RideCo hoping to save #TOWRCorridor from perils of 401 commute

Toronto traffic

The air leaves your lungs. You feel a churn in your stomach. Sweat quickly builds upon your brow.
 

These are the physical manifestations we all have felt in the Waterloo Region when we hear, “hey, you need to go to Toronto tomorrow.”

RideCo shares some similarities to services like Uber and Lyft, but differs in its focus on shared rides and municipal compliance.

You could take a GO train or go Greyhound. But with those, you are locked into their timetable. While we wait for all-day, two-way GO service, the team at Waterloo-based RideCo is working to make on-demand Waterloo to Toronto transit a reality.

RideCo shares some similarities to services like Uber and Lyft, but differs in two major ways.

First, RideCo actively works with municipalities to ensure it’s on the right side of transit policy. RideCo’s first partnership was with Metrolinx and Milton Transit. Over a year-long trial, 45% of app users switched from personal automobile use to RideCo. Second, RideCo’s focus is on shared rides. Their system builds optimized routes for drivers based on passenger demand – putting more people into fewer cars.

RideCo Liberty Village

RideCo’s downtown Toronto transit zone.

RideCo operates in downtown Toronto and Kitchener-Waterloo today. Riders can book their ride minutes or days in advance; drivers are a mix of traditional taxis and private drivers.

To help with your looming drive down the 401, RideCo is also getting ready to launch service between Waterloo and Toronto. Leaving every 30 minutes between 6am and 10pm, you’ll be able to grab a shared ride where you can lightly wrap your fingers around your phone instead of a death grip on your steering wheel. The service runs both ways too – so if you’re based in Toronto, you can get to Waterloo for a meeting without wasting an hour and a half behind the wheel.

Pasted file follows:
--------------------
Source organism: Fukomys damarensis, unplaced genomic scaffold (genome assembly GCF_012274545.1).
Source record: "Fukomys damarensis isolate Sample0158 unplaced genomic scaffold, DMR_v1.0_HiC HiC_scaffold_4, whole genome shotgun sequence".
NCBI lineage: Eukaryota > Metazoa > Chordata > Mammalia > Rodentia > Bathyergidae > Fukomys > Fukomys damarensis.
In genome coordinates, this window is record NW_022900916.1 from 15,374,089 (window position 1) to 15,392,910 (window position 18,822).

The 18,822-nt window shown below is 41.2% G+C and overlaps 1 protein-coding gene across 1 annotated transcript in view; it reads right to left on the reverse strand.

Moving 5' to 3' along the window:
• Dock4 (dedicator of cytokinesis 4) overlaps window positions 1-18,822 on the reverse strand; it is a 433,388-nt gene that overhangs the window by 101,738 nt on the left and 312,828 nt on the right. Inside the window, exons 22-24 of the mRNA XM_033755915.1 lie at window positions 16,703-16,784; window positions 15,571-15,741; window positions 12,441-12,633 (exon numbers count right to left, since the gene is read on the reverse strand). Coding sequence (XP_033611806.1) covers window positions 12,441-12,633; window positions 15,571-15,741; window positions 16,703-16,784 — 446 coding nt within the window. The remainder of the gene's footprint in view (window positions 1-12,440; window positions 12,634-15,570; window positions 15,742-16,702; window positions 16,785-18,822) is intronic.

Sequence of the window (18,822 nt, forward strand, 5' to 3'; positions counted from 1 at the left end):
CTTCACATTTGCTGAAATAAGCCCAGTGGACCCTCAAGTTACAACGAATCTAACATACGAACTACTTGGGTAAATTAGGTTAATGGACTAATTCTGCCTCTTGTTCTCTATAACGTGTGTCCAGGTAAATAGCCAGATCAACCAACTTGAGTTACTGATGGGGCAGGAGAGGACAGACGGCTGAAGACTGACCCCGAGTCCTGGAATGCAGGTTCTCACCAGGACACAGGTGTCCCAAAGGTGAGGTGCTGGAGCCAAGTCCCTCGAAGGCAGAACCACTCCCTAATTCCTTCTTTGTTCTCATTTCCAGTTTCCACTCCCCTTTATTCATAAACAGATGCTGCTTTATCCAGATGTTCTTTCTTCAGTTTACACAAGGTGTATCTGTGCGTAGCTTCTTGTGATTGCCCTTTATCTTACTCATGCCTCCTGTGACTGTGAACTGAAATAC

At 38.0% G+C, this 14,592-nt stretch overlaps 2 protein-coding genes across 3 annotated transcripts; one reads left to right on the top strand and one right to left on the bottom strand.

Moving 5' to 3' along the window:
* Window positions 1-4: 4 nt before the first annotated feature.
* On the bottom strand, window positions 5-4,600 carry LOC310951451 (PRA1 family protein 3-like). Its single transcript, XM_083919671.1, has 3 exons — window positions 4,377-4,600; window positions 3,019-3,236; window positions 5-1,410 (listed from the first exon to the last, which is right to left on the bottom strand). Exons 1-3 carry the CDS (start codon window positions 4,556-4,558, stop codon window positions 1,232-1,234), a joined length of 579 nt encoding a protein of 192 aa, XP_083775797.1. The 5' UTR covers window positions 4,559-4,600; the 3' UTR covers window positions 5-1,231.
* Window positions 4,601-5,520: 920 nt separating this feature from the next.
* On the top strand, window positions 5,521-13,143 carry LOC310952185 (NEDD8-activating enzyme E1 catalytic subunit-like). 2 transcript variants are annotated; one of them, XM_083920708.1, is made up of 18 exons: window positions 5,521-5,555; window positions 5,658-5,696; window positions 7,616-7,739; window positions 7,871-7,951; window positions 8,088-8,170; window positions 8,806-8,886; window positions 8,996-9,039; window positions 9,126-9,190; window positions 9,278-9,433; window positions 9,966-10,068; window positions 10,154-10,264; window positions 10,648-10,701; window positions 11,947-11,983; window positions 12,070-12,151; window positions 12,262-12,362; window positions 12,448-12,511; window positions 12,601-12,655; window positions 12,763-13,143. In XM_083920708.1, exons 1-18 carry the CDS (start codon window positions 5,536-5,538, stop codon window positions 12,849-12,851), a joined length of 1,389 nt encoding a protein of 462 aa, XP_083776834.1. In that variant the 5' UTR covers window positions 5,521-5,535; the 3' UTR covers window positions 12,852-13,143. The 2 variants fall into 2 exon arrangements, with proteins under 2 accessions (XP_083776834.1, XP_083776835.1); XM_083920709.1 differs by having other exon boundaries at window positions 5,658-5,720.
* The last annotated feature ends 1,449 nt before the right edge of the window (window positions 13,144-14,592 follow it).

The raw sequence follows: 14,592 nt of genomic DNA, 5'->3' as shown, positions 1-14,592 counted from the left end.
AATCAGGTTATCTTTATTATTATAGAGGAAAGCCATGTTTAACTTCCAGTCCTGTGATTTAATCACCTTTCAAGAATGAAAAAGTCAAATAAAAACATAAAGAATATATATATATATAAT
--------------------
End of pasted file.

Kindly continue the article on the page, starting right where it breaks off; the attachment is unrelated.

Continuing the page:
RideCo is also looking for feedback on where you would be heading – The Accelerator Centre, DMZ, MaRS, downtown, Pearson, Billy Bishop, or maybe Wilbur on King West (that’s where I’d go). “Not surprisingly at all, downtown and Pearson are the most requested drop offs in Toronto,” said Matthew Monteyne, co-founder and COO at RideCo.

Rides will run between $39 and $45 each way, depending on where you are being picked up and dropped off. With a round trip price around $78, RideCo is aiming to keep your transit costs and stress down.

Alex Kinsella

Alex Kinsella

Alex Kinsella is a contributor to BetaKIt. He's worked for tech companies - large and startup - in customer service, consulting, development, product management, and an odd two-year stint as a PR and Social Media manager. He's currently an account manager at Communitech where he works with small to medium-sized tech companies. His dream is to one day own Ethel's Lounge in Waterloo.